Frozen shoulder

In this blog post, we will address an all too common condition amongst individuals within the 40 to 60 age group. Frozen shoulder (adhesive capsulitis) is a condition that causes pain, discomfort and stiffness in the shoulder joint.

 

Image: Harvard Health Medical School

Image: Harvard Health Medical School

 

Someone suffering from frozen shoulder often finds it hard to move their arms due to the stiffness/tightness, further affecting their normal range of shoulder movements. Having a frozen shoulder can make performing simple everyday tasks challenging like washing or combing hair, dressing, driving and it can also disrupt sleep.

Unfortunately, frozen shoulders is a condition that is much more common for, but not limited to females and the cause of this condition is not clear. It is thought that a possible cause would be the scar tissues as a result of a previous shoulder injury. Without proper rehabilitation, the scar tissues may cause the shoulder capsule to thicken, eventually limiting the movement of the shoulder.

Individuals who have been diagnosed with diabetes, hyper/hypothyroidism, cardiovascular diseases, chronic obstructive or other lung diseases are more at risk to develop frozen shoulders.

 

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Image: Google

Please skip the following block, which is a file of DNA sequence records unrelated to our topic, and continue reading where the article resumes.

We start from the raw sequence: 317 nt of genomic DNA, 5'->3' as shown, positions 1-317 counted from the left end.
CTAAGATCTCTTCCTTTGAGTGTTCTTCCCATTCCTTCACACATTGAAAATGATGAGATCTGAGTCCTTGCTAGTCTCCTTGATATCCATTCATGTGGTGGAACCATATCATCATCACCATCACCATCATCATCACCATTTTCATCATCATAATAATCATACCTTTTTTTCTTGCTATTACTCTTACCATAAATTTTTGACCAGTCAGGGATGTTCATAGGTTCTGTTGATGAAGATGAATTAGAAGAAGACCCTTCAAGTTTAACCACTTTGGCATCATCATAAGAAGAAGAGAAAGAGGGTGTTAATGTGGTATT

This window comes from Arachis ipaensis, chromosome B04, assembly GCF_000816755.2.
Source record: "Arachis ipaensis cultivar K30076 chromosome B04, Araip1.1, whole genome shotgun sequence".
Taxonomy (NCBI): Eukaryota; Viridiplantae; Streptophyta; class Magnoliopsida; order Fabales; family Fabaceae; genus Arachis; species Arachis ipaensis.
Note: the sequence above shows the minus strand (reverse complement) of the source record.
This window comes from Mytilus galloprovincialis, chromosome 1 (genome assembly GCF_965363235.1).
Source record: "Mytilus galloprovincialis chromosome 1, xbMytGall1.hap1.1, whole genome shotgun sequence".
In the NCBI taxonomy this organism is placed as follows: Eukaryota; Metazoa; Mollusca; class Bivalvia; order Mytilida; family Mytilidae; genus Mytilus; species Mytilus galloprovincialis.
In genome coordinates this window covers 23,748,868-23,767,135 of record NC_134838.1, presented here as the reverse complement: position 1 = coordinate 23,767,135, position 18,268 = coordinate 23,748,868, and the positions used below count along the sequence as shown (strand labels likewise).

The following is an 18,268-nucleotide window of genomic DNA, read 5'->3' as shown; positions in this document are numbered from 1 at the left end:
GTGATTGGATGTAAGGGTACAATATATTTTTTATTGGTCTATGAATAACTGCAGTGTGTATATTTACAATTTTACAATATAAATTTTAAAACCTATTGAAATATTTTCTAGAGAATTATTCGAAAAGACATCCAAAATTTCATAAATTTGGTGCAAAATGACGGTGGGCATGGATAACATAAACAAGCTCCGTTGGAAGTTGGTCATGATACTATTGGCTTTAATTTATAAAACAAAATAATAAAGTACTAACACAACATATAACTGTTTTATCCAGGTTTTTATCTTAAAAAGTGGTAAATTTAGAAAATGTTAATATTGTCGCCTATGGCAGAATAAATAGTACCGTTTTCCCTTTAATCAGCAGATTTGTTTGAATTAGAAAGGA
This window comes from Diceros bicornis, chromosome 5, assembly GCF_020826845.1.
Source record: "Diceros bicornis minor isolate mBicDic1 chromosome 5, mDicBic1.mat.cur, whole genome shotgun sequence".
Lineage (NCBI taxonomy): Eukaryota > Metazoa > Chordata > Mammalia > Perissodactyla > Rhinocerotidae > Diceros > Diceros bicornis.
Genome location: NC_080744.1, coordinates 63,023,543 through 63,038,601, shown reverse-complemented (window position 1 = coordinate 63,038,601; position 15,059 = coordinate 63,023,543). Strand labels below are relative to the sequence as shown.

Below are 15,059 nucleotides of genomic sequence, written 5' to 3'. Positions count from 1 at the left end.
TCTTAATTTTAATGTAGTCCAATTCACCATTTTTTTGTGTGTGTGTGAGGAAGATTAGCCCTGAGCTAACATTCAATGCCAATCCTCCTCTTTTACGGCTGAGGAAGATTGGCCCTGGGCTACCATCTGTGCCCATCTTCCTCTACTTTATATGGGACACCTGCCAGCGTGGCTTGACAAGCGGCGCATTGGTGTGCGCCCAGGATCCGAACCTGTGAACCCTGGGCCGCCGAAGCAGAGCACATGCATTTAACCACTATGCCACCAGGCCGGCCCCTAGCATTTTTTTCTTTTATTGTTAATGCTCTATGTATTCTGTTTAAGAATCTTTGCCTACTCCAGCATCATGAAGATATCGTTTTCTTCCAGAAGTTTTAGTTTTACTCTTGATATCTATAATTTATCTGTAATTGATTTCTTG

To help identify the severity of an individuals’ frozen shoulder condition, our team at Spinefit will assess the condition as follows:

  • PHASE I – “Freezing” (Painful) Phase:
    Pain prevalent around the shoulder joint(s), stiffness and range of motion restricted.
  • PHASE II – “Frozen” Phase:
    Pain is slowly decreasing however stiffness and range of motion is still limited with a possibility of it getting worse. Muscles around the shoulder begin to weaken significantly as they have not been activated.
  • PHASE III – Recovery Phase:
    The pain and stiffness begins to ease and there is a slight improvement to the range of motion.

So how would an individual with a frozen shoulder be medically  treated? Some General Practitioners may prescribe painkillers, corticosteroid injections and in some extreme cases, surgery. However, at Spinefit we do not prescribe any medication; and our treatments are non-invasive in nature.

At Spinefit we treat individuals with frozen shoulder(s) using either a combination of extracorporeal shockwave therapy (ESWT), active physiotherapy/rehabilitation or in some cases dry needling (we will have more information on this treatment soon).

For the ESWT treatment, we use a device that uses high pressure waves to stimulate metabolic reactions for positive accelerated healing. This results in a reduction of pain, increased blood circulation and activates stem cells to improve the ongoing healing process.

 

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ESWT treatment for frozen shoulder

 

With the additional component of active physiotherapy/rehabilitation exercises and therapy, Practice Members who have kept to their recommended programmes have seen great improvements to their frozen shoulder condition. In some cases where the combination of treatments previously mentioned are not sufficient, the rehab specialist may introduce dry needling into the treatment programme.

We have seen fantastic results from our approach we have towards our Practice Members’ frozen shoulder treatments. If you are someone who’s having a severe frozen shoulder condition, why not make an appointment with our team for a consultation and assessment today. Do not let this condition affect your quality of life.